Choosing reclaimed bricks for your home’s exterior will have a huge impact on the property’s overall aesthetic. Thanks to their natural patina and rough-textured aesthetic, reclaimed units can add oodles of character to your home.
Available in a plethora of colours, shapes and sizes, they are usually rescued from local demolition sites. Once they have been cleaned up they can be re-used, boosting your scheme’s sustainability score.
(MORE: Types of Brick)
Typically, reclaimed bricks are used on renovation or extension projects where it’s important to replicate the look of the original building. Some planners might also suggest the use of reclaimed bricks if it’s important for your house to blend seamlessly with other historic homes in the area.
Of course, that doesn’t mean they can’t be used for self build projects, but you might struggle to track down the large amount you need from the same batch.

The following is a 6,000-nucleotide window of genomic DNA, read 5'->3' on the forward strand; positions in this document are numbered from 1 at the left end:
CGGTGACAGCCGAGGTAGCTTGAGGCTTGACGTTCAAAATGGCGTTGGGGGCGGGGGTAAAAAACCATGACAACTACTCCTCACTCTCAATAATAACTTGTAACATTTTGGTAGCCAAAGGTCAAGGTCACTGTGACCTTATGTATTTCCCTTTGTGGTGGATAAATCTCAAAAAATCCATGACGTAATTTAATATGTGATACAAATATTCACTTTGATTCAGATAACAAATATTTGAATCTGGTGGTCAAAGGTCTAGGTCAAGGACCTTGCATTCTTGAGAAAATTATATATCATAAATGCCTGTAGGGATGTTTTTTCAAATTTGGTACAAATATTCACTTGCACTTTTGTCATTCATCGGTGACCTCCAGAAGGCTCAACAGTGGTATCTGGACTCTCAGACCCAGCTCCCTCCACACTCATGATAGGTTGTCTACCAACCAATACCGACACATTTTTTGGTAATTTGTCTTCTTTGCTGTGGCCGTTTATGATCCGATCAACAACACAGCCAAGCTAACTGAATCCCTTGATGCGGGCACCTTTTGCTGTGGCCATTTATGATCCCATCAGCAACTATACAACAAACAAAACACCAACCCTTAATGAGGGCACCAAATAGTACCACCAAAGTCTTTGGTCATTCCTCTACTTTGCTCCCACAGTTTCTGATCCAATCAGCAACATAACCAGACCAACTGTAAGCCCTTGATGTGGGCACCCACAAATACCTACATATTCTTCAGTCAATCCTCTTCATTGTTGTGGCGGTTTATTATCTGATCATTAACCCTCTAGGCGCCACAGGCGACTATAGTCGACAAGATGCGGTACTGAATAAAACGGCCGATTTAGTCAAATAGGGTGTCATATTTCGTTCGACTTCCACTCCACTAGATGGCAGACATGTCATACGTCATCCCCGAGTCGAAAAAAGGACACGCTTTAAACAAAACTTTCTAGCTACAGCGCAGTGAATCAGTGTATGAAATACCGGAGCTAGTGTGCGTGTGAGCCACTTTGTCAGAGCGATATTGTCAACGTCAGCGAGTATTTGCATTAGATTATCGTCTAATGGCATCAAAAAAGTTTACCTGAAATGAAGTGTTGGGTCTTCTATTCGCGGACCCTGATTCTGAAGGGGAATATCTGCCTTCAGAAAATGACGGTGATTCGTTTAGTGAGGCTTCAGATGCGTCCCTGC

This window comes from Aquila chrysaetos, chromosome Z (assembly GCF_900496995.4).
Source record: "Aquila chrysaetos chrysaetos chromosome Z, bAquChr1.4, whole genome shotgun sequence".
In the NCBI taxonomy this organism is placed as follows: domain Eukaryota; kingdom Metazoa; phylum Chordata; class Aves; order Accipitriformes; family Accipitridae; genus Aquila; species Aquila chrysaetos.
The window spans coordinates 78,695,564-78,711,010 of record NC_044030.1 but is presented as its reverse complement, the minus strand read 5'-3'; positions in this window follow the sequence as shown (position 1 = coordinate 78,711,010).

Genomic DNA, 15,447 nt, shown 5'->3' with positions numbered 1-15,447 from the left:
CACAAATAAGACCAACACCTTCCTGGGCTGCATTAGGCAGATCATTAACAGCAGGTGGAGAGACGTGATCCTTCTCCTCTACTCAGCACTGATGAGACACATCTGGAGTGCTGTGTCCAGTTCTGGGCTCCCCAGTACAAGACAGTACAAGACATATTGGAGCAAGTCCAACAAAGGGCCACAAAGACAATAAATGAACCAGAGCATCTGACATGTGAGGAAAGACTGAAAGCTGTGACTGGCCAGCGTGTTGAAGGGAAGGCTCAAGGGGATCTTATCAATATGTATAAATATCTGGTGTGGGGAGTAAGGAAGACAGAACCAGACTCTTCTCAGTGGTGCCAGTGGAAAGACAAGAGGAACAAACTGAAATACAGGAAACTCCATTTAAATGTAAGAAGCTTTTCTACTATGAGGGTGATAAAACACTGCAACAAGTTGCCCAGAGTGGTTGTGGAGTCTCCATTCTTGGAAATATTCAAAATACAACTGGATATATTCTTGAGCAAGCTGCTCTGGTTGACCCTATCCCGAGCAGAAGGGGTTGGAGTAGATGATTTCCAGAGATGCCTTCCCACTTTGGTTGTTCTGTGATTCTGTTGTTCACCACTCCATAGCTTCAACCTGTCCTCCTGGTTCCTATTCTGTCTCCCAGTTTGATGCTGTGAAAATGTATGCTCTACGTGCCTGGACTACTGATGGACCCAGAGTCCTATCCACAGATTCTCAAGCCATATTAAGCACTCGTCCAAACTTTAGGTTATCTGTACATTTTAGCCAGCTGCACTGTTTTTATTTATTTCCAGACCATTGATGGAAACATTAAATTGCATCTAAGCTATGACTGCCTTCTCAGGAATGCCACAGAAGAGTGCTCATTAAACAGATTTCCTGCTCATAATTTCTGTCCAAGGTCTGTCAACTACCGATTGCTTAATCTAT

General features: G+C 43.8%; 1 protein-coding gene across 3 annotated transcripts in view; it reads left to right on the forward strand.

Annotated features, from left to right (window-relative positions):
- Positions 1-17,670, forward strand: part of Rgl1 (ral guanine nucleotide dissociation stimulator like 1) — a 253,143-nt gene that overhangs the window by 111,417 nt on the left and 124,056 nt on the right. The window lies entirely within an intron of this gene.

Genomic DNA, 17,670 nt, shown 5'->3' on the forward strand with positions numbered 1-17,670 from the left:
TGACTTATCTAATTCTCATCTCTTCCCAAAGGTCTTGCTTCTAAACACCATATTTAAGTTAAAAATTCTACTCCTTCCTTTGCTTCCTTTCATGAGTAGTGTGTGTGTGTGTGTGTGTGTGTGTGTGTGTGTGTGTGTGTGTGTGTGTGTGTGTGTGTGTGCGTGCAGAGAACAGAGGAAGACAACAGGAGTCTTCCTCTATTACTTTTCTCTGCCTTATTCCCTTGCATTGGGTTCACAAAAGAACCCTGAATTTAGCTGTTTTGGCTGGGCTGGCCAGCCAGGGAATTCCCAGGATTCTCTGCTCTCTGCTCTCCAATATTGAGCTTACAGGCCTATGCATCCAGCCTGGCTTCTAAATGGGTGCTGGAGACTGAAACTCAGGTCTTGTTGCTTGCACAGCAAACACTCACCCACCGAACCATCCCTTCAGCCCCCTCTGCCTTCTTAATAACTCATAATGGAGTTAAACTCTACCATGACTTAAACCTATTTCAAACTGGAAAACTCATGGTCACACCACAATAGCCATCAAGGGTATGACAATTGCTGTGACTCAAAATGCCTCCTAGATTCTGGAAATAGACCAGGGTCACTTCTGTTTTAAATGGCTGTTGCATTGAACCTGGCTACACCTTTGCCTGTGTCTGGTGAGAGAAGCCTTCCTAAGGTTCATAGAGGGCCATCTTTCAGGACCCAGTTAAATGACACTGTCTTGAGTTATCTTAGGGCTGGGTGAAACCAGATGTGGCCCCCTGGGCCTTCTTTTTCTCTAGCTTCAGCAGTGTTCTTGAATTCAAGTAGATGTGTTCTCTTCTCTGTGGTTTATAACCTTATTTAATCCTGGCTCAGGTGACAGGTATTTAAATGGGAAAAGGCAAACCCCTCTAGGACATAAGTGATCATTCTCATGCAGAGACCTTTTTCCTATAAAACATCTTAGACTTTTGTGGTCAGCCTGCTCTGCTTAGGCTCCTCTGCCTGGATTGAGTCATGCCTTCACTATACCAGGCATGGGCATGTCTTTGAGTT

Types of Reclaimed Bricks
Reclaimed bricks can be divided into two categories: handmade and machine-made. “Up until sometime in the late 19th century all bricks were made by hand,” says Simon Drayson, director at George & James Architects.
If you’re extending or renovating a house built before 1900, handmade units are more likely to offer the innate character you’re after.
An array of colours is available, from soft oranges and rich reds, through to yellows and browns. To some extent, the bricks at your local reclamation yard will likely reflect the prevalent hue in your region. For instance, reclaimed London stock bricks are yellower in colour, whereas red bricks are more common in the north.
Are Reclaimed Bricks Right for my Project?
On the plus side, reclaimed bricks will give your home an instant character boost. Depending on the quality of the units you track down, they can be used inside or out — so could offer the perfect finish for an exposed brick interior feature wall. They’re also a smart choice for extensions where you need to match the original property, particularly if you’re working on a listed building or a home situated in a Conservation Area.